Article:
The fact that the proud kings of Tyre and Babylon can be compared to the fall of a great cherub (Isa 14; Ezek 28) shows that Old Testament readers were familiar with such stories. He points out there is a link with “Eden” at Ezekiel 28:13, though this isn’t necessarily a link with Adam because he regards Eden as identical to the garden on top of the mountain at Tsapanu. He also makes a tenuous link between “morning star” or “shining one” (Heb. helel, Isa 14:12) with “serpent” in Genesis 3 (Heb. nachash), which in Aramaic is used for shiny metals (e.g., Dan 10:6).
The rival gods of surrounding nations are regarded much more seriously in the OT than we normally notice. Baal’s victory over the sea monster was well known to OT authors and their first readers, and the use of similar language in the creation narrative and Psalm 74 has long been noted. Heiser finds similar references elsewhere. They amount to a claim that Israel’s God reigns over the others. Deuteronomy 32:8–9 says the nations are no longer allocated among the 70 members of the council of the gods, but allocated to Israel. This is taken up by the NT where the Church is portrayed as the future rulers of nations.
There are many occasions in the OT when “the angel of the Lord” and God himself are regarded as the same personage (e.g., Gen 18:32.24-30). Heiser finds many more of these than I’d noticed before (see chaps 16–18, 29). He concludes, like many others, that these are preincarnate appearances of the one later revealed as Jesus. However, on occasions where God refers to plurality (“let us create” in Genesis 1 or “who will go for us?” In Isaiah 6.8) he sees the council of gods. I couldn’t see what made him decide when plurality might portend the incarnation and when it refers to the council.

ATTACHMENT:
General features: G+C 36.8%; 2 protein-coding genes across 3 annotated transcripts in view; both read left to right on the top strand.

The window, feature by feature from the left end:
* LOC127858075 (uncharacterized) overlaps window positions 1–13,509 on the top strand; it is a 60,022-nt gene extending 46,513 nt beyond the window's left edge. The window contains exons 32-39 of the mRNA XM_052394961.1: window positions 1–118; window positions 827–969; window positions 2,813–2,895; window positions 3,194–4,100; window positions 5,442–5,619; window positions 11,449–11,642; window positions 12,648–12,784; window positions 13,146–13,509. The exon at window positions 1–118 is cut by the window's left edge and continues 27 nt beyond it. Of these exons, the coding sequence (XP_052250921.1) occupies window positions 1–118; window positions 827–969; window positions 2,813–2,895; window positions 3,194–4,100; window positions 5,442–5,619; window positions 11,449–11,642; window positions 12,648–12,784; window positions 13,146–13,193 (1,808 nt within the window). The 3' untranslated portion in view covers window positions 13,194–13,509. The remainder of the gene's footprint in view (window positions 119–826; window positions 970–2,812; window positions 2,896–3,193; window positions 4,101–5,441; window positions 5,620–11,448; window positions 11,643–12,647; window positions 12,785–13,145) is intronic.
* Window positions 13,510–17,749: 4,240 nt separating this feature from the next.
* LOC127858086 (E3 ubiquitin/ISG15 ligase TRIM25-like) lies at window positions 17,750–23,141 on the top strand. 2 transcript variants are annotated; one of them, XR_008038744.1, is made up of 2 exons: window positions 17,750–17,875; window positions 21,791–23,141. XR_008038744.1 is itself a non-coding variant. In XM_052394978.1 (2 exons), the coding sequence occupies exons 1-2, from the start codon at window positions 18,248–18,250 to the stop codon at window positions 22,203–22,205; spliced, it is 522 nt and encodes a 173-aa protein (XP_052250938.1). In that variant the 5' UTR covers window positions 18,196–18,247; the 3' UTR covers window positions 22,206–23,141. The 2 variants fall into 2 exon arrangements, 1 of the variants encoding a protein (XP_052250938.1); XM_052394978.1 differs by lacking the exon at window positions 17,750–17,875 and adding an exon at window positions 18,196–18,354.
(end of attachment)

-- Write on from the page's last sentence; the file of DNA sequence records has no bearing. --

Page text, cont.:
When we reach the NT the link between the “angel of the Lord” and “the Lord,” it confirms the OT texts using both are applied to Jesus. More interestingly (and controversially), a text addressed to the council of gods is applied to John the Baptist. Isaiah 40:1–5 has five plural commands (incl. “Make a highway”), which are spoken by God (so it’s not performed by a plural godhead) and it includes “comfort my people” (so it’s not performed by Israel in general). Therefore, it is addressed to the council of gods (see p. 271f). However, if John the Baptist is seen as the one who fulfills this, then presumably he is one among others (because the verbs are plural). I expected Heiser at this point to suggest that John was, in many ways, the first NT believer so that the role of the council is taken up by believers. He does later point out that believers inherit the role of ruling from the council (ch. 35–36).
This is the most thought-provoking book I have read in a long time. Sometimes Heiser presents theories I’ve dismissed when other authors presented them—but he makes compelling cases based on scholarly arguments so they are harder to reject. Some details with which he makes his case are entirely new—at least to me. His case is not always equally convincing, but none of the weak portions undermine his general thesis that the supernatural personages envisioned in the OT are both central and coherent in the text.
I suspect this book may be dismissed by most readers because it undermines either their theology or scholarly presuppositions. However, Heiser’s thesis presents a strong case for an alternate coherent worldview underlying biblical writings, and its rejection requires an equally robust response.
Michael Heiser’s The Unseen Realm: Recovering the Supernatural Worldview of the Bible is available on the Logos Digital Library, and in print from Lexham Press.
To deepen your study into the supernatural in Scripture, take advantage of low pre-production pricing on Heiser’s accompanying Further Investigations into The Unseen Realm, only on Logos Mobile Ed.